In 1614, the Lords of the privy council, by letters dated the 22d of March, desired the city to given encouragement to a lottery, set on foot for the benefit of the English Virginia plantation, wherein haply they may be gainers, and whatsoever lost, shall be bestowed on so good a work; and by another letter dated 21 Dec. 1617, they desired them to assist Gabriel Barbor, &c. in the management of a running lottery, to be by them kept in Norwich; Sir John Suckling sent a letter for its encouragement, and the mayor was to apppoint two persons to inspect the drawing of it, as well as the child to draw out the lots.

The Lords of the council, by letter dated the 14th of July, acquainted the city that the parliament late dissolved, not having granted sufficient supplies to his Majesty, many of the lords out of their affection, had given him plate, or money, or both; which example several gentlemen of the shires, cities, and burghs, had resolved to follow, and that they designed the like from the city of Norwich, desiring them to send a register of the names and gifts of every person to the King's jewel-house, which they did; but their presents were not much liked; for the Earl of Suffolk, in a letter dated Feb. 17, directed to the mayor and aldermen, tells them that he is displeased with them for not having enlarged themselves in their free gift to his Majesty, what they sent being unworthy, as he said, to come from such a city, the second or third of the kingdom; assuring them, the little town of Yarmouth had contributed a sum almost as great, telling them, that their excuse of having formerly lent his Majesty money by way of loan, was none at all, because all the kingdom had done the same.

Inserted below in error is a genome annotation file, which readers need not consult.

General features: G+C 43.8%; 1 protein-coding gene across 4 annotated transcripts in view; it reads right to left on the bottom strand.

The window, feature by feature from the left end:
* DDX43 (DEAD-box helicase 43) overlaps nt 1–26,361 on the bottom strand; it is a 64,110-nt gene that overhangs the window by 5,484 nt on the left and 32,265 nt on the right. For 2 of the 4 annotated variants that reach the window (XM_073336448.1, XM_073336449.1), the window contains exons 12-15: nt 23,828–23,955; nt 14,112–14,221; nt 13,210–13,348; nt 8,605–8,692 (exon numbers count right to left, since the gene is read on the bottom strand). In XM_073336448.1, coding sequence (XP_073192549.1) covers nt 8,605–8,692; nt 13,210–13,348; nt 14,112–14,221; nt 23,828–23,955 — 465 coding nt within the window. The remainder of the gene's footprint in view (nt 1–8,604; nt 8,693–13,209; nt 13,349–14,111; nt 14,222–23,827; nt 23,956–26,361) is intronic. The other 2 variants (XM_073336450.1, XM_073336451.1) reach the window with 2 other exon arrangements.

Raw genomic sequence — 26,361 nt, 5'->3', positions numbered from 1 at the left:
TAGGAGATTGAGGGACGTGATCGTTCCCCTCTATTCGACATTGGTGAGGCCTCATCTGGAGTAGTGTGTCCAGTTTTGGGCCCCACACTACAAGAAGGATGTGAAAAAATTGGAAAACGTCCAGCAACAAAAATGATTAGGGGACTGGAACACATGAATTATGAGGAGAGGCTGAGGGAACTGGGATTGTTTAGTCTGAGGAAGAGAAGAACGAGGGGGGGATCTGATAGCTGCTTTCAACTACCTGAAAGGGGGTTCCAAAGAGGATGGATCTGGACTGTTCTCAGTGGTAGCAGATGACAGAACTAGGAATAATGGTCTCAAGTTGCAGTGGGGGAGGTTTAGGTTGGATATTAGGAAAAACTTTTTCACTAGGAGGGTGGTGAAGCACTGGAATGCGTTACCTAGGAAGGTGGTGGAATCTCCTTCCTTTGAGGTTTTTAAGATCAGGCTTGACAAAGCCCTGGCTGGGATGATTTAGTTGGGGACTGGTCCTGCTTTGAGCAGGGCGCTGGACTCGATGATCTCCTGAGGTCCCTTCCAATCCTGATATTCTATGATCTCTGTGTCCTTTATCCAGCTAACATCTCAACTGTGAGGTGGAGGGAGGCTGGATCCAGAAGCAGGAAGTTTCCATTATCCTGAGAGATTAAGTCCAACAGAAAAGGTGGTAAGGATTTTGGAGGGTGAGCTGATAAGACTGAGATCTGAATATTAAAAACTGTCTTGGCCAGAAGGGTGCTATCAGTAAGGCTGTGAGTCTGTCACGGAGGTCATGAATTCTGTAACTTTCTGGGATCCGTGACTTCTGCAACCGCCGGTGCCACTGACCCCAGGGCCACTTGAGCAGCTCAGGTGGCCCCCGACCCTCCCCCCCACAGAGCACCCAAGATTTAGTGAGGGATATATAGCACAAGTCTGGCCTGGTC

Nov. 12, Mrs. Anne Layer paid into court 50l. given to be lent out to young tradesmen, by Mr. Tho. Layer, late alderman, her husband.

In 1615, so great were the inundations in Norfolk, that the sea came 12 miles into land; and on St. Andrew's day there was such a flood in the city, that it was as high as Candlemas flood within two inches; it did much hurt in the churches, cellars, houses, tanners' yards, &c. but no one lost their life. There began a snow and frost the 20th of Jan. which continued 8 weeks, and when it brake up, much damage was done here by a flood on the 15th of March. (fn. 9)

This same year, Tho. Tunstall, priest, was hanged drawn, and quartered, at the gallows out of Magdalen-gates, his head was set on a pole on St. Benedict's-gates, and his quarters hung on four other gates; he confessed he was a Benedictine friar by vow, but not by act.

In 1616, divers orders for the worsted-weavers, signed by the mayor and Tho. Bedingfield Steward of the Dutchy of Lancaster, and confirmed by the Judges of Assize, were published for all of that business in Norwich, Lyn, Yarmouth, Thetford, and elsewhere in Norfolk to observe.

In 1617, farthing tokens of copper, were received by the mayor, from the Duke of Lenox, to put forth and disperse in the city, paying 19s. for every 20s. put off. And in 1620, Tho. Garnet, one of the patentees for the tokens, offered to give any officer the mayor would appoint, either 6l. 13s. 4d. for his pains for one year, or 12d. in the pound.